New design: Opposition gaining ground in Stettin

source: StadiumDB.com

New design: Opposition gaining ground in Stettin What seemed to be a PR stunt at first, now is gaining momentum. Opposition against the municipal reconstruction plan for Stettin stadium has a new face: stadium identical to the one in Lodz.

Advertisement

Betting sites Betway

Pogoń Szczecin has been opposing the municipal plan of stadium reconstruction basically from the start in 2013. It’s widely considered to be compromised in principle, leaving much of the old stadium, delivering moderate improvement to fans and costing possibly even more than a new football-specific stadium.

To prove their point, Pogoń asked Łódź-based architectural office Ferdzynowie to use their existing concept of an 18,000-seater in Łódź and adapt it to local conditions of Stettin. In all fairness, in early February we considered it to be more of a publicity stunt to draw attention to the issues of compromised reconstruction, not an actual plan.

But in recent weeks Ferdzynowie delivered first renditions of the possible new stadium, which indeed means putting their existing design for Widzew Łódź and placing it in a complex topography of western Stettin. Construction would have to be preceded by complete demolition of the existing structure and massive excavation of up to 200,000 tons of soil. Detailed documentation should be ready for planning application by November 30.

Stadion Pogoni?© Pogoń Szczecin

Better and cheaper?

But the outcome would basically meet all crucial requirements of Pogoń and their supporters: enclosed seating bowl with full cover, optimal sight lines and proper facilities. All within a budget that – even including the aforementioned excavation – would put the municipal proposal to shame. Building the adapted Łódź stadium in Stettin could come at 126 million zloty ($32m), while the city estimate their proposal at 148.5 million ($37.5m).

Additional costs would be conceivably larger for the brand new stadium (excavation and reorganization of access routes might take up further 20 million), but there also are additional costs associated with the city hall’s plans. And while there is no guarantee that Stettin’s plan would have a tendering process within expected budget, the Łódź stadium is already tested as it’s getting built at this very moment.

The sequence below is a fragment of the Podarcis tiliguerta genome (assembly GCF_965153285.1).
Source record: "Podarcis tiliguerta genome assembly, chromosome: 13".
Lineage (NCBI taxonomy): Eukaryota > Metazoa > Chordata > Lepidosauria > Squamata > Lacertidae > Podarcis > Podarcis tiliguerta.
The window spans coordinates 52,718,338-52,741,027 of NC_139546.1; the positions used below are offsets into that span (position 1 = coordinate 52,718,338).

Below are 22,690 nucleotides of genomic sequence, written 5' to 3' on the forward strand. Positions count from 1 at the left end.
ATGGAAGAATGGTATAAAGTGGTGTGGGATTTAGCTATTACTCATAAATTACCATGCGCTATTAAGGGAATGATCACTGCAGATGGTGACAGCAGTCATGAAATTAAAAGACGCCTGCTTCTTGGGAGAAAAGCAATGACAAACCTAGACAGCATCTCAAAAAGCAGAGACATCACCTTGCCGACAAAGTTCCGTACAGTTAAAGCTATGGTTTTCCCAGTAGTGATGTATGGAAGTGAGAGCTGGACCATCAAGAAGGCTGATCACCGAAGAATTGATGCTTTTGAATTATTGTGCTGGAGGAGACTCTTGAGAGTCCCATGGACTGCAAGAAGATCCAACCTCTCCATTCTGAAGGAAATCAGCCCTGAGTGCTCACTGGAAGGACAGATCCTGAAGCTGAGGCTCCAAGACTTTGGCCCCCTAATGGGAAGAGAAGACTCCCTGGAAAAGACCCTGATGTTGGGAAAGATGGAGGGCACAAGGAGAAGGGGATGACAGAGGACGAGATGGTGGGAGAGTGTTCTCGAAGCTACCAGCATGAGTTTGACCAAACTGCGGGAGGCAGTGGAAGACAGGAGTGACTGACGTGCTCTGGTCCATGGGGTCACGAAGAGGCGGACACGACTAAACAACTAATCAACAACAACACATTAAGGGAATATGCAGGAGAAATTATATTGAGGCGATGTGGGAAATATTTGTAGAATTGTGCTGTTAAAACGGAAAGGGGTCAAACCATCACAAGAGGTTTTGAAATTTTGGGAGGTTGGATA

Stadion Pogoni?© Pogoń Szczecin

City hall forced to engage in dialog?

For many months the city was extremely reluctant to listen to any suggestions regarding the stadium redevelopment project. As we wrote previously, there never was any public consultation, even talks with the tenant club were very limited.

This began changing in recent months. While previously the city hall claimed the western curve could not be straightened and moved closer to the field without massive spending, it later proved to be doable and not at a high price suggested by city officials. The outcome can be seen compared below. All it took was actually listening to the cries of supporters who didn’t want the 1st row to be 40 meters away from the field. In fact, the architect in charge even admitted that building a straight stand rather than a curve would be… cheaper.

Stadion Pogoni?

After the curve was straightened and sightline concern was addressed, some members of the city council began taking the president’s side. But now that Pogoń prove they’re serious about building the Łódź stadium in Stettin, neither of two major parties in the city council (PO and PiS) stands for the city’s plans. PO already supported the Pogoń scheme, while PiS was reluctant to support any option, but urged all interested parties to finally talk seriously.

On March 22 Zbigniew Boniek, the president of Polish football federation PZPN is coming to Stettin to discuss the stadium conflict. So far he’s been in full support of a brand new stadium rather than the municipal reconstruction, even earning some bitter and half-professional remarks by Stettin mayor Piotr Krzystek. Krzystek asked how many stadiums has Zbigniew Boniek built to be in position of authority, while he himself is yet to deliver the first one, which he had promised a decade back already.

Advertisement